Vol. 16, No. 2
Winthrop Neurosurgeon Offers Patients Relief From Severe Chronic Pain With Neurostimulation
Bug Bite & Once Controversial Treatment Saves Father of Six
Winthrop's New Arthritis & Rheumatic Disease Center Offers State-Of-The-Art Treatment
Winthrop First NY Metro Hospital to Receive the ASA's Initial Performance Achievement Award
Fitness Program Gets Young Cancer Patients Back in the Game
Hagedorns' Extraordinary Gift Helps Make Miracles Grow Everyday
The Miracle Foundation Gives $50,000 in Support of Cancer Center for Kids
First Annual Mardi Gras Gala Benefits Cancer Education, Research and Support Services
Retired Bank Chairman's Exceptional Generosity Benefits Winthrop's Pediatric Facilities
A Smart Way to Give
Winthrop Attracts Newest Medical Talent To Residency Program
Gifts of Love for Winthrop's Littlest Patients
Cardiac Surgeon and Family Donate in Support of Heart Surgery Center Construction
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Martha Seril, 77, looks content
sitting in a beige recliner. The
now retired professional entertainer
was diagnosed with
rheumatoid arthritis (RA) in
1995 and receives therapy in the
new, state-of-the-art Infusion
Center at Winthrop's Arthritis
and Rheumatic Disease Center.
Lois Bonetti, RN, RA Center, consults with Martha Seril
during a recent therapy session at Winthrop's new, stateof-
the-art Infusion Center.
Each of its six infusion stations
is equipped with a recliner,
television and DVD player so
that patients can comfortably
pass the time during their
appointments. This facility is
also used for patient instruction
on administering self-injections.
The Center's medical staff is devoted
to providing comprehensive arthritis
care to its patients. The proximity of
the new facility to Winthrop's outpatient
Radiology Department allows the
Center's physicians to enjoy a close
collaboration with musculoskeletal
radiologist, Jonathan Luchs, MD,
enhancing their multidisciplinary
approach to patient care.
"Musculoskeletal imaging is a
vital tool that we use regularly for
patient diagnosis, as well as for our
determination of disease severity and
progression," said Steven Carsons,
MD, Chief, Rheumatology, Allergy and
Immunology, and Director of the
Arthritis and Rheumatic Disease
Center. "Having the Radiology
Department nearby is much more
convenient for our many patients
with limited mobility."
A chronic autoimmune disease,
RA is one of the most common forms
of arthritis, affecting many different
joints in the body. Over time, RA can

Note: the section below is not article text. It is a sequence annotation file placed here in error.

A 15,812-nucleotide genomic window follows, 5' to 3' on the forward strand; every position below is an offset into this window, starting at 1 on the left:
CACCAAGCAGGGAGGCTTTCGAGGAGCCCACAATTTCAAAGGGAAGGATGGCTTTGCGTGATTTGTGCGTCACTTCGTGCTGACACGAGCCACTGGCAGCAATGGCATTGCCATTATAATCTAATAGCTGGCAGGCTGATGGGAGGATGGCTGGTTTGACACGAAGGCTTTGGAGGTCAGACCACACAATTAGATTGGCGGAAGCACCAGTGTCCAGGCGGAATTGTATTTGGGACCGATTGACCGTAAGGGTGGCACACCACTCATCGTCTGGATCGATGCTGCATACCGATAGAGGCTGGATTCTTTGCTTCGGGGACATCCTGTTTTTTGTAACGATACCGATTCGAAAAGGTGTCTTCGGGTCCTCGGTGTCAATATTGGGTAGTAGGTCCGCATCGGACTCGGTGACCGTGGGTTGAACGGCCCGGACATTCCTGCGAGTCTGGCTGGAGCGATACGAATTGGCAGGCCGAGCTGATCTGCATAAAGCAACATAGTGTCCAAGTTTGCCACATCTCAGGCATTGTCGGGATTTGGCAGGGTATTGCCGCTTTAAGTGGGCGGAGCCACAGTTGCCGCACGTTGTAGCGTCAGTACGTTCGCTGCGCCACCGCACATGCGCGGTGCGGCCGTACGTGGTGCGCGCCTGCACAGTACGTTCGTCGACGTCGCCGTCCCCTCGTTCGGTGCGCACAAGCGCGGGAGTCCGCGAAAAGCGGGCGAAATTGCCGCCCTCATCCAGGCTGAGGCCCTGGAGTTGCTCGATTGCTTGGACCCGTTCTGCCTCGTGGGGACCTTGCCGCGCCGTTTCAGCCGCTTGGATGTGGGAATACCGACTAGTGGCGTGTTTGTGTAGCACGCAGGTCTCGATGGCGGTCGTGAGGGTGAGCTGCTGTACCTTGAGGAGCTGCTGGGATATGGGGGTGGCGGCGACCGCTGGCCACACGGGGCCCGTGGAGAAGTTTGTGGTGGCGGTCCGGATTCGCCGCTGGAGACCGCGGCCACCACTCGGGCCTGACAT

lead to long-term joint damage,
resulting in chronic pain, loss of function
and disability. Approximately one
percent of the U.S. population (about
2.1 million people) has RA.
"After walking for just 10 minutes,
I would have to sit down because
it was too painful," said Mrs. Seril.
"My fingers, wrists and ankles were all
swollen. It was a very difficult time."
One of thousands of patients who
develop RA and related forms of
arthritis in their elder years, Mrs.
Seril struggled to find effective treatment
that would alleviate her pain.
She was finally referred to Dr.
Carsons, who began treating her with
infliximab (Remicade(R)), a biologic
agent that helps control inflammation
and subsequent damage to the joints.
"I am now able to walk distances,
and I don't have the pain, swelling and
redness that I had before," said Mrs.
Seril. "The treatment is administered by
my nurse Lois, who is terrific. "
Elise Belilos, MD, Rheumatology
Section Head, and Dr. Carsons have
been investigating potential
new uses of infliximab in related
such as polymyalgia rheumatica
(PMR), an inflammatory disorder
that causes severe stiffness
involving the neck, shoulders
and hips in elder patients.
"We have been studying
other new antibody therapies,
including abatacept (Orencia)
and Rituximab, for patients
with RA," explained Dr. Belilos.
Drs. Carsons and Belilos,
along with their colleagues, Gary
Rosenblum, DO, and Kristina
Belostocki, MD, are seeking answers
to clinical questions aimed at expanding
the understanding and improving the
treatment of several rheumatic diseases.
Several Winthrop faculty
members have been awarded New York
State Empire Clinical Investigator
Grants that fund research exploring
how age and gender bear on the medications
physicians choose to prescribe.
"Through the combined missions
of patient care, research and teaching,
the Rheumatology faculty plans to
continue evaluating and validating
new medicines and treatment
approaches that will help patients
achieve the greatest degree of function
and maintain their ability to
participate in activities they enjoy,"
said Dr. Carsons.
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